Have you ever given any thought to who came up with road markings or why they exist? If you're like most people, you probably think that road markings are painted on the road to ensure traffic flow and safety – and you're 100% right.
Unless you're headed down a dirt road, almost every single public highway in the U.S. has lanes that are designated by paint or a mechanical device. These traffic control measures ensure traffic flows freely and safely.
Let's look at the history of road markings, their purpose, and learn some fun facts!
The first recorded instance of a road marking with a white painted line occurred in 1918 in England. Before that, cars, horses, and pedestrians played a dangerous game of chicken when crossing the road.
The idea of marking the roads for improved traffic flow and safety quickly caught on. Soon every country in the world, including the U.S., were marking their streets. At first, it was just a white line that separated one lane of traffic from another. As time went by, it became clear that a system of road rules had to be established.
In the 1930's and before the advent of traffic signals, the painted lines on the road were used to tell drivers how much street was left before they had to come to a complete stop or make a sudden lane change. This information was usually conveyed by double white lines – as standardized traffic rules had not yet been agreed upon.
The ubiquitous yellow lines that we see on the highways and byways didn't come into existence until the 1950's when government regulators stepped in. The color white was intended to direct traffic that's headed in the same direction, while the color yellow was used for two-way roads or cross-traffic.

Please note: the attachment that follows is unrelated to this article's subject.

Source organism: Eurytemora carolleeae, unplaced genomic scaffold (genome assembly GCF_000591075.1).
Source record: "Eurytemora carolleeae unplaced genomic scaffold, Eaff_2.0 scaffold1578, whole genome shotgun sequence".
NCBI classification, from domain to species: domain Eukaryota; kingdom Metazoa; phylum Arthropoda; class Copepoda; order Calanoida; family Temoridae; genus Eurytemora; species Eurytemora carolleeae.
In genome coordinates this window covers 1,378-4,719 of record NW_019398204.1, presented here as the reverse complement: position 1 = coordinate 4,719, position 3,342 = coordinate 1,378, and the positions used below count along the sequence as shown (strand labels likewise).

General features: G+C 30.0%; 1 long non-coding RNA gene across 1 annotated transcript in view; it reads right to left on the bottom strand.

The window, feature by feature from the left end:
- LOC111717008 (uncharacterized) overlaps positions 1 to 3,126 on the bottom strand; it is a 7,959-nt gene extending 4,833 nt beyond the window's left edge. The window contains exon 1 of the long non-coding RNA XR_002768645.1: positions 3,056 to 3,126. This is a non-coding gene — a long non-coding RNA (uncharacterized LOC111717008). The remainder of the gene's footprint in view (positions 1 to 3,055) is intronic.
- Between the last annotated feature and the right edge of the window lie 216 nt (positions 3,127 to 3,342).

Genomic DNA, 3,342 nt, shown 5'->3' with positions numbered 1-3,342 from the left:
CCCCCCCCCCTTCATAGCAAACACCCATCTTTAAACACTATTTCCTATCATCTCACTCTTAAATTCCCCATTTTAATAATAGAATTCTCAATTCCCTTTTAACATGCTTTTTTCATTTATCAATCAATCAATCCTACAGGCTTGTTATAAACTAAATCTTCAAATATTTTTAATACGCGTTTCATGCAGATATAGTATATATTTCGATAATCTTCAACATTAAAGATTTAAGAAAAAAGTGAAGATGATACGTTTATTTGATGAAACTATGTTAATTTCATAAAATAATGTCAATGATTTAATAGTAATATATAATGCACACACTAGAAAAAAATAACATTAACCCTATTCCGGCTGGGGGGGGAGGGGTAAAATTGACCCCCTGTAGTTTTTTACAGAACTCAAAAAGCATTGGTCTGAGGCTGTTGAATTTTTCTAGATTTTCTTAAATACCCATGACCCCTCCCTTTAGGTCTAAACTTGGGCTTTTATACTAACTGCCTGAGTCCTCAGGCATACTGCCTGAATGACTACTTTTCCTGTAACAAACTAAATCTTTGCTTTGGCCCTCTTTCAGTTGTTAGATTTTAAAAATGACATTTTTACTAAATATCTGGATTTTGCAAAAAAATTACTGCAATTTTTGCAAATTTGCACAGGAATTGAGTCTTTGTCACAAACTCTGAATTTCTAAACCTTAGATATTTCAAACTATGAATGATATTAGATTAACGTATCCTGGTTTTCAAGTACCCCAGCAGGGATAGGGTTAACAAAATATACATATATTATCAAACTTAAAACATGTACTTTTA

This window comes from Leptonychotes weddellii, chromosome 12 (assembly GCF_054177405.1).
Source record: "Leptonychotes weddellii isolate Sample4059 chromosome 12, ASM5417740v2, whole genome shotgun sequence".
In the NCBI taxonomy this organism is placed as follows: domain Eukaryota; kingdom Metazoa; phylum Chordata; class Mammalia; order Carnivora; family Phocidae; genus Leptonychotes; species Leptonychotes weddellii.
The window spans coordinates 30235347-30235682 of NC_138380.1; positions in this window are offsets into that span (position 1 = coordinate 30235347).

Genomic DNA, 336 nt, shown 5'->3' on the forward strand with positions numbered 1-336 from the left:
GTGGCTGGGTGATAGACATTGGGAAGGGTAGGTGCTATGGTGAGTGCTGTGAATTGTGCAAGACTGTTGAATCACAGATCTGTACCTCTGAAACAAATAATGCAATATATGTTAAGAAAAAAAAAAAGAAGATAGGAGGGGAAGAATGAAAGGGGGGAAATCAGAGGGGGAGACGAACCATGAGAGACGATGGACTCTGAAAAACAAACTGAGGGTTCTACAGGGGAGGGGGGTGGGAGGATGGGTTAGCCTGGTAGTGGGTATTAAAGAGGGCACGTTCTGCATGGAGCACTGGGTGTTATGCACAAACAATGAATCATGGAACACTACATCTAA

As time went by and more drivers used the roads, it became clear that a standardized system of signage and regulations was needed. This is why in 1956, a new regulation, the dashed yellow line, began to signify when a car could cross a yellow line.
When it comes to striping the streets and highways in Washington, you can't run down to Home Depot and grab a bucket of white or yellow paint. There are rules and regulations that govern the paint quality: its ability to stand up to inclement weather year after year, and the ability for drivers to see it under low-light conditions.
To achieve visibility in low light, products will put additives in the material, such as retroreflective glass bead. Or the glass bead will be put directly on top of the wet material after it's been installed. A special UV-resistant chemical may also be added (to some materials) to help lengthen the life of the paint and help prevent fading in the sun.
When it comes time to paint the road, a specialized truck called a striper is used. It will drive slowly down the street and use a specialized spray nozzle to paint a straight, dotted, or curved line accurately.
When workers need to paint bigger things such as the word "STOP," specialized stencils are laid on the ground, and they will spray the paint inside of them.
If your roads or highways are in need of maintenance or striping, give us a call at (800) 427-0484. At Stripe Rite, we have 35+ years of experience striping the city streets, highways, and byways of Washington. Call us today and learn more about the striping and roadway services we offer!